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Probabilistic programming uses programs to express generative models whose posterior probability is then computed by built-in inference engines. A challenging goal is to develop general purpose inference algorithms that work out-of-the-box for arbitrary programs in a universal probabilistic programming language (PPL). The densities defined by such programs, which may use stochastic branching and recursion, are (in general) nonparametric, in the sense that they correspond to models on an infinite-dimensional parameter space. However standard inference algorithms, such as the Hamiltonian Monte Carlo (HMC) algorithm, target distributions with a fixed number of parameters. This paper introduces the Nonparametric Hamiltonian Monte Carlo (NP-HMC) algorithm which generalises HMC to nonparametric models. Inputs to NP-HMC are a new class of measurable functions called "tree representable", which serve as a language-independent representation of the density functions of probabilistic programs in a universal PPL. We provide a correctness proof of NP-HMC, and empirically demonstrate significant performance improvements over existing approaches on several nonparametric examples.

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Building on ideas from probabilistic programming, we introduce the concept of an expectation programming framework (EPF) that automates the calculation of expectations. Analogous to a probabilistic program, an expectation program is comprised of a mix of probabilistic constructs and deterministic calculations that define a conditional distribution over its variables. However, the focus of the inference engine in an EPF is to directly estimate the resulting expectation of the program return values, rather than approximate the conditional distribution itself. This distinction allows us to achieve substantial performance improvements over the standard probabilistic programming pipeline by tailoring the inference to the precise expectation we care about. We realize a particular instantiation of our EPF concept by extending the probabilistic programming language Turing to allow so-called target-aware inference to be run automatically, and show that this leads to significant empirical gains compared to conventional posterior-based inference.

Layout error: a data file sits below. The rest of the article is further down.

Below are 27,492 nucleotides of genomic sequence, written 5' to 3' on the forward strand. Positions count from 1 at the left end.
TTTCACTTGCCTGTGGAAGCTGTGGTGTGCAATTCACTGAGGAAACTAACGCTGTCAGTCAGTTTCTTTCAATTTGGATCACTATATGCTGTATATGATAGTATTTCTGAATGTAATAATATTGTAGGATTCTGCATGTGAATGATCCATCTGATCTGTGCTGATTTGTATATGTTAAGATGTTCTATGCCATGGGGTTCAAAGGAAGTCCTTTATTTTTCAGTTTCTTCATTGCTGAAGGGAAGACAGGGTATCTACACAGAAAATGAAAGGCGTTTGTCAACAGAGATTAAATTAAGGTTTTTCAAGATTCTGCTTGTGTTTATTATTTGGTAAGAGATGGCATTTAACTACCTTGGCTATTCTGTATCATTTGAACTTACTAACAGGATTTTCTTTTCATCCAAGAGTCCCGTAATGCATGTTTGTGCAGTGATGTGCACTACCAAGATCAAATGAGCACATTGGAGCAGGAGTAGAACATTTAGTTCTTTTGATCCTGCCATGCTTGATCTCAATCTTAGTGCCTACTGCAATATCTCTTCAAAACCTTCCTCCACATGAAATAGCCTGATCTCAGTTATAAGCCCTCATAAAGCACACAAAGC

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Building on the observation that reverse-mode automatic differentiation (AD) -- a generalisation of backpropagation -- can naturally be expressed as pullbacks of differential 1-forms, we design a simple higher-order programming language with a first-class differential operator, and present a reduction strategy which exactly simulates reverse-mode AD. We justify our reduction strategy by interpreting our language in any differential $\lambda$-category that satisfies the Hahn-Banach Separation Theorem, and show that the reduction strategy precisely captures reverse-mode AD in a truly higher-order setting.